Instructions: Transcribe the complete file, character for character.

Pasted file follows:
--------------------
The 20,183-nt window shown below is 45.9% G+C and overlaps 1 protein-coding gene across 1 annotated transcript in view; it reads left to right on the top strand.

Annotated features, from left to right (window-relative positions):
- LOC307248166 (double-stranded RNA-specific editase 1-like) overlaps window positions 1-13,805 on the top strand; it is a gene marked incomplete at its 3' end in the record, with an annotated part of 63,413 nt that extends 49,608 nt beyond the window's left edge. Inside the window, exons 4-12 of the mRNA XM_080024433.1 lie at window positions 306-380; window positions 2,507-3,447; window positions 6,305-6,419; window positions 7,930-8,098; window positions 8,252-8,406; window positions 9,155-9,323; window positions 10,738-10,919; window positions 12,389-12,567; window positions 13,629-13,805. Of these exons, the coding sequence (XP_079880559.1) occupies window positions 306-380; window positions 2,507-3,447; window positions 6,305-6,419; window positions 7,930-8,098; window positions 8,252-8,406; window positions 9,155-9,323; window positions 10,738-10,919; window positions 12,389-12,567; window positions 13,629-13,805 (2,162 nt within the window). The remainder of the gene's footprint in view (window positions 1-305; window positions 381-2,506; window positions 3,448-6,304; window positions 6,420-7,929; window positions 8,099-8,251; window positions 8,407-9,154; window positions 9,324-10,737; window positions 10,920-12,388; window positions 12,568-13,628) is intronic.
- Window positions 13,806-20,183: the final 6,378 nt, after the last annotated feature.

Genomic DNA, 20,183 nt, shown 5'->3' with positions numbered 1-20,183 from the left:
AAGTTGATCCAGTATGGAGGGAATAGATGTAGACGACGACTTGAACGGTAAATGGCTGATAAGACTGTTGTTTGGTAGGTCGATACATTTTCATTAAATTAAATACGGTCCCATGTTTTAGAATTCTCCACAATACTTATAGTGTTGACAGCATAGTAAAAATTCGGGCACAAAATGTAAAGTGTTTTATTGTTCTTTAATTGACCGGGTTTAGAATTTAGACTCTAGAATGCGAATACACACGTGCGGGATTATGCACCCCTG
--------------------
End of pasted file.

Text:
The 20,183-nt window shown below is 45.9% G+C and overlaps 1 protein-coding gene across 1 annotated transcript in view; it reads left to right on the top strand.

Annotated features, from left to right (window-relative positions):
- LOC307248166 (double-stranded RNA-specific editase 1-like) overlaps window positions 1-13,805 on the top strand; it is a gene marked incomplete at its 3' end in the record, with an annotated part of 63,413 nt that extends 49,608 nt beyond the window's left edge. Inside the window, exons 4-12 of the mRNA XM_080024433.1 lie at window positions 306-380; window positions 2,507-3,447; window positions 6,305-6,419; window positions 7,930-8,098; window positions 8,252-8,406; window positions 9,155-9,323; window positions 10,738-10,919; window positions 12,389-12,567; window positions 13,629-13,805. Of these exons, the coding sequence (XP_079880559.1) occupies window positions 306-380; window positions 2,507-3,447; window positions 6,305-6,419; window positions 7,930-8,098; window positions 8,252-8,406; window positions 9,155-9,323; window positions 10,738-10,919; window positions 12,389-12,567; window positions 13,629-13,805 (2,162 nt within the window). The remainder of the gene's footprint in view (window positions 1-305; window positions 381-2,506; window positions 3,448-6,304; window positions 6,420-7,929; window positions 8,099-8,251; window positions 8,407-9,154; window positions 9,324-10,737; window positions 10,920-12,388; window positions 12,568-13,628) is intronic.
- Window positions 13,806-20,183: the final 6,378 nt, after the last annotated feature.

Genomic DNA, 20,183 nt, shown 5'->3' with positions numbered 1-20,183 from the left:
AAGTTGATCCAGTATGGAGGGAATAGATGTAGACGACGACTTGAACGGTAAATGGCTGATAAGACTGTTGTTTGGTAGGTCGATACATTTTCATTAAATTAAATACGGTCCCATGTTTTAGAATTCTCCACAATACTTATAGTGTTGACAGCATAGTAAAAATTCGGGCACAAAATGTAAAGTGTTTTATTGTTCTTTAATTGACCGGGTTTAGAATTTAGACTCTAGAATGCGAATACACACGTGCGGGATTATGCACCCCTG